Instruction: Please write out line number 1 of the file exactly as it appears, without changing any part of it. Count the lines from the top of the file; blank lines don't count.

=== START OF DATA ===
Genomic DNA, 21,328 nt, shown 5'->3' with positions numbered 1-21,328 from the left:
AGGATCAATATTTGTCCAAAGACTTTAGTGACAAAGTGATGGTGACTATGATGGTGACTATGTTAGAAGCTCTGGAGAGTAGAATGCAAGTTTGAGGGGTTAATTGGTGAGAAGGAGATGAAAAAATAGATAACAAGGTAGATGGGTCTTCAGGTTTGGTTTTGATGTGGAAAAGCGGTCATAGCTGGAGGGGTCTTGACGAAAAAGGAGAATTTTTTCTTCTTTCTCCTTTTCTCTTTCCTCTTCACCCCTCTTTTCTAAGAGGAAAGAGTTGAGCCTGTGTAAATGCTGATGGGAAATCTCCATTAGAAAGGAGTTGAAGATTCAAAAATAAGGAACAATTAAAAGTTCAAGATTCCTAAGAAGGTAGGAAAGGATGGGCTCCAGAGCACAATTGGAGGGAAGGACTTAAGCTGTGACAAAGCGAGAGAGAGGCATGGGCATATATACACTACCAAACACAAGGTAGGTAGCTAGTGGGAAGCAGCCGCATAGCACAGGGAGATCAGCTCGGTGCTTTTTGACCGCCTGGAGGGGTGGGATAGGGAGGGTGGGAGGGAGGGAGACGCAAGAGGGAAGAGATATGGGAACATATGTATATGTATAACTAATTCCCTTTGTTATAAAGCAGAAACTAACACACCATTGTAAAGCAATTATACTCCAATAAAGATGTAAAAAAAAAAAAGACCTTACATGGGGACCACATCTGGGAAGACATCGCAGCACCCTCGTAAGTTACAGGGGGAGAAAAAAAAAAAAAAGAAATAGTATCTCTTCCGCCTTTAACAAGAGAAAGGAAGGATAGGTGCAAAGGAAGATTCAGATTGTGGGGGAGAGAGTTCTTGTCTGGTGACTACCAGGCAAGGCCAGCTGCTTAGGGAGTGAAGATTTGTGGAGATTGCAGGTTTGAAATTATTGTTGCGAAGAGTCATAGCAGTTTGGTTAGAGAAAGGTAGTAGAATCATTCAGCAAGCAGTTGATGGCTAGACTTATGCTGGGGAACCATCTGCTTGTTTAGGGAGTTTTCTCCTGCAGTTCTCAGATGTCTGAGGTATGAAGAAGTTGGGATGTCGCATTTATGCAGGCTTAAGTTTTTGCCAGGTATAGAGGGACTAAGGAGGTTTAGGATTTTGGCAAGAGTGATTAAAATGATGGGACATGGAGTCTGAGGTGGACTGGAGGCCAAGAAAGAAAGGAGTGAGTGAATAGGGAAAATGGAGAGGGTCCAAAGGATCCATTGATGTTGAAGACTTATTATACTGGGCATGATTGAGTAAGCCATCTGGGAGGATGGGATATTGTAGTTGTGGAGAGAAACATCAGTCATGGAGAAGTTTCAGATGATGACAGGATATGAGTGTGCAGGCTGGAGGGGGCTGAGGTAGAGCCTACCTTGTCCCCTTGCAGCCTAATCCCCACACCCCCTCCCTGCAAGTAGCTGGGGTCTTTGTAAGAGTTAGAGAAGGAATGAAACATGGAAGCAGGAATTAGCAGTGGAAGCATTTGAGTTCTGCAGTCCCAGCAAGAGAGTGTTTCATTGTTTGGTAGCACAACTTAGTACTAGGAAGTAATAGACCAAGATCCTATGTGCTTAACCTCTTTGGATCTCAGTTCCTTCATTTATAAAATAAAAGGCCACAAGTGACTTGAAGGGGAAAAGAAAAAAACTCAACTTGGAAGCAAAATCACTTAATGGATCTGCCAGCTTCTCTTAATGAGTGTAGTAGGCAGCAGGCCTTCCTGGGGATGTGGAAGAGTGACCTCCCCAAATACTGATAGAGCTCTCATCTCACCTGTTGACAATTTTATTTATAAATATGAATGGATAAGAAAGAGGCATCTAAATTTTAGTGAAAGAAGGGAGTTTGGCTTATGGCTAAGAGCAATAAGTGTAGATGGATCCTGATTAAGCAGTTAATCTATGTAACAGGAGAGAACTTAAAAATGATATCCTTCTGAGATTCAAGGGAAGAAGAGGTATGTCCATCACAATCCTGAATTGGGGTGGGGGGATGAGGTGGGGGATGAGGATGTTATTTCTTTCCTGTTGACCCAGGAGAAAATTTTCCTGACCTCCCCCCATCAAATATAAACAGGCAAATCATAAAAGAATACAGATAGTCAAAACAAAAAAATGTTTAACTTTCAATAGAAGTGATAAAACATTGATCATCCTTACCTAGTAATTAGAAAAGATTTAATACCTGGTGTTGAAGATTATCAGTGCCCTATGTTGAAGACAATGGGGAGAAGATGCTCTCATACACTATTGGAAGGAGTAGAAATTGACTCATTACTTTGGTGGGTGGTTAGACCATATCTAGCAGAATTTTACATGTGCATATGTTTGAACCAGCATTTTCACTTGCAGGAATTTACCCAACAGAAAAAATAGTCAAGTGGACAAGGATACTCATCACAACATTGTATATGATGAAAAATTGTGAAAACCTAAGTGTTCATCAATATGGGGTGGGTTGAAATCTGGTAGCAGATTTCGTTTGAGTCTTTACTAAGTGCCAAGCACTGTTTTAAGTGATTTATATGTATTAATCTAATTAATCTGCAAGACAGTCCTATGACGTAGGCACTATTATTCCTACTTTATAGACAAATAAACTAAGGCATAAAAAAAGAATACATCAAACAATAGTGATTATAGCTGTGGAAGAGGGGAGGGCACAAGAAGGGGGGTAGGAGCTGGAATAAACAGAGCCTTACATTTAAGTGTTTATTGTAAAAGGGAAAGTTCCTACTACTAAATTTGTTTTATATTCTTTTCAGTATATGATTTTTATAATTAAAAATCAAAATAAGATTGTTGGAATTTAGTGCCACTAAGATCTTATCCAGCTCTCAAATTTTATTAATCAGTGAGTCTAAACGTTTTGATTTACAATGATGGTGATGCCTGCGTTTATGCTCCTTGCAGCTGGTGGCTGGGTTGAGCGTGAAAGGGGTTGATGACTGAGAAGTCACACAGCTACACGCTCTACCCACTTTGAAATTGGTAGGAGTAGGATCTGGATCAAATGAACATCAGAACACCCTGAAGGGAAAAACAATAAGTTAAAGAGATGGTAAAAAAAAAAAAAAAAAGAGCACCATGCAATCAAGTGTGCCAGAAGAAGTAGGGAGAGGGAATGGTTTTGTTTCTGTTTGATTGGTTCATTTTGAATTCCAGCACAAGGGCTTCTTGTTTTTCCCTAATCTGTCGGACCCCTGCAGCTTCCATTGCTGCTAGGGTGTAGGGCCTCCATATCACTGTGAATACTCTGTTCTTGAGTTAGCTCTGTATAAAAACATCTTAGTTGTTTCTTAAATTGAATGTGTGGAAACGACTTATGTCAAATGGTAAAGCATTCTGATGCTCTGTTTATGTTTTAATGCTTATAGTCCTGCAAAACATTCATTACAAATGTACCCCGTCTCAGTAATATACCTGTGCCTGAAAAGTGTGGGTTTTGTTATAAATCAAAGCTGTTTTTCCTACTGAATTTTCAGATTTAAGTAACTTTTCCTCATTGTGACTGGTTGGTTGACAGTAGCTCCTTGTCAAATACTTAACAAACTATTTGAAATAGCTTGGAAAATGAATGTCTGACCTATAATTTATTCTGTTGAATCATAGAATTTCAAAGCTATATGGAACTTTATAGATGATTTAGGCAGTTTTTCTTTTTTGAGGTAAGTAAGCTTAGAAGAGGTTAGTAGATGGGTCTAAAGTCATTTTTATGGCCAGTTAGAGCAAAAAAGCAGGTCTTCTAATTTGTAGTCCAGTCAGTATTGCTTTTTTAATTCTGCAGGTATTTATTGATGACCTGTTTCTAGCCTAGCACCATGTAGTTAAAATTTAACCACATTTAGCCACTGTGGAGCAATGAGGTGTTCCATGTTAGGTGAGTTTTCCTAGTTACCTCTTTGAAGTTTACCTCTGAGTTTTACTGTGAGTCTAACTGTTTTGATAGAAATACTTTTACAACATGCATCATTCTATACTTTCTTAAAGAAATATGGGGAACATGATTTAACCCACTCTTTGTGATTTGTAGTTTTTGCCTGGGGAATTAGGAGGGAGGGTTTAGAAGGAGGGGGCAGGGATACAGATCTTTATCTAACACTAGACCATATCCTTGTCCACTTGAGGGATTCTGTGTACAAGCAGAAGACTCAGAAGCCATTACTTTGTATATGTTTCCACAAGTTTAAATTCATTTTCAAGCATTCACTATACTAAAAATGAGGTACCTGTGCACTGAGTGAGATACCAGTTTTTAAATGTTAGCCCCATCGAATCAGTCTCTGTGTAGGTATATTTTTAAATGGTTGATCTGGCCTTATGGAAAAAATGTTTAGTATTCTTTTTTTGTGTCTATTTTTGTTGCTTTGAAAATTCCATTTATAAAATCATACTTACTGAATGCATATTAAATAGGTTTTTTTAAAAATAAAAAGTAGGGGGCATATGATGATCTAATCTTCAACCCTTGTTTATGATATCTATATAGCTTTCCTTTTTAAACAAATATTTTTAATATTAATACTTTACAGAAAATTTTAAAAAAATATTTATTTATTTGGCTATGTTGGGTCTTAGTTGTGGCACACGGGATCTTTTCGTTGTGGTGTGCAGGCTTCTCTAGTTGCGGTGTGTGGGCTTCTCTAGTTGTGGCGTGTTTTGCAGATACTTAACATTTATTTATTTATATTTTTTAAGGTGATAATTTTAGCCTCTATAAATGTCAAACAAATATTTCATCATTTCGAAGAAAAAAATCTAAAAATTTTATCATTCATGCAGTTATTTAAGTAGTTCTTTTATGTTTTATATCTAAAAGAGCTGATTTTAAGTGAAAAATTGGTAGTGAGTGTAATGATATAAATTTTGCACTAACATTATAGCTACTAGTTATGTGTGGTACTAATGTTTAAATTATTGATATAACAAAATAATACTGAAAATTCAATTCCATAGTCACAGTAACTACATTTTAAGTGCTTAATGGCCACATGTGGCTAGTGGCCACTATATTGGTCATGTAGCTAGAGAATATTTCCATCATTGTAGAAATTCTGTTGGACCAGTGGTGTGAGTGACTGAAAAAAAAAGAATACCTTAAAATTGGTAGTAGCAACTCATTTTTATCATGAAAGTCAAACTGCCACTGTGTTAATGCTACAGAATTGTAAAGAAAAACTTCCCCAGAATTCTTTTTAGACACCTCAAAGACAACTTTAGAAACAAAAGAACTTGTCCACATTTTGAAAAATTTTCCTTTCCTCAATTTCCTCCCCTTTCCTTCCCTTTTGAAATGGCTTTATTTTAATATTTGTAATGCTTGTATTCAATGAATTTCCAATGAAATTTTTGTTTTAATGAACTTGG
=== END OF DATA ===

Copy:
Genomic DNA, 21,328 nt, shown 5'->3' with positions numbered 1-21,328 from the left: